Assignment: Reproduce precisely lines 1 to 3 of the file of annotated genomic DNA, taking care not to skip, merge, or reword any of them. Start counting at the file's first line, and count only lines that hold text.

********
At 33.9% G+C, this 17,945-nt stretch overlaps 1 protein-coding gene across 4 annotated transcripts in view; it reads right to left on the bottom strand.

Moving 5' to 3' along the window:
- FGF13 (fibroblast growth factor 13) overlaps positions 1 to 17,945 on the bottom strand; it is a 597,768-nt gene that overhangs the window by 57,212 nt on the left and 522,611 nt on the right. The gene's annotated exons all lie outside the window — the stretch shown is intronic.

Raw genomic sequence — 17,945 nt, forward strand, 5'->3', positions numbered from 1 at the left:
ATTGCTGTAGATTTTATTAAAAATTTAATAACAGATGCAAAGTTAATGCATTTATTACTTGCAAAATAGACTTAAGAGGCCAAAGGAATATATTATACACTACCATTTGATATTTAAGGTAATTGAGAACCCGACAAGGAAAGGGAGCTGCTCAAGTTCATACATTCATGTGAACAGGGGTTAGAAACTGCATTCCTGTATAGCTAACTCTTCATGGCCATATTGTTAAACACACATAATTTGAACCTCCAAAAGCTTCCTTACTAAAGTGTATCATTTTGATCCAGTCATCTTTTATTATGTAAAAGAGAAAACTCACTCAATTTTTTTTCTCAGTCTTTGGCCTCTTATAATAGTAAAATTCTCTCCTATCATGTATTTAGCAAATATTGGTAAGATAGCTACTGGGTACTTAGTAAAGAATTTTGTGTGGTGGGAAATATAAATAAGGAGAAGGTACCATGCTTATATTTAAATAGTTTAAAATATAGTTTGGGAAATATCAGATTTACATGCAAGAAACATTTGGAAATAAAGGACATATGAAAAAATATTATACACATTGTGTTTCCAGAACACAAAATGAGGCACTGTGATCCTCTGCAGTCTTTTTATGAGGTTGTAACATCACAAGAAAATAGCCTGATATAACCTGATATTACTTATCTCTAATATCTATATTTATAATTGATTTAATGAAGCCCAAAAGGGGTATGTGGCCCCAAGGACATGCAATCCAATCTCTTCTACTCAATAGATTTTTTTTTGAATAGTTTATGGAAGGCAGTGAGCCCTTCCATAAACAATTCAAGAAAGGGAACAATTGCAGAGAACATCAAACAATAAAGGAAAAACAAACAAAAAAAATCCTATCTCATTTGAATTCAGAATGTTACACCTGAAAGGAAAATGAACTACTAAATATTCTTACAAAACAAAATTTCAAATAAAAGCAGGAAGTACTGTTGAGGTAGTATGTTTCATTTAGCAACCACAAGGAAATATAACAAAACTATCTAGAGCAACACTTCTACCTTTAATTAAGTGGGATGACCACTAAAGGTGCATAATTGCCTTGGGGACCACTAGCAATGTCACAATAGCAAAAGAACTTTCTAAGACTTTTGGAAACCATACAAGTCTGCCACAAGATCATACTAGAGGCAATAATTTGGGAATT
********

At 33.9% G+C, this 17,945-nt stretch overlaps 1 protein-coding gene across 4 annotated transcripts in view; it reads right to left on the bottom strand.

Moving 5' to 3' along the window:
- FGF13 (fibroblast growth factor 13) overlaps positions 1 to 17,945 on the bottom strand; it is a 597,768-nt gene that overhangs the window by 57,212 nt on the left and 522,611 nt on the right. The gene's annotated exons all lie outside the window — the stretch shown is intronic.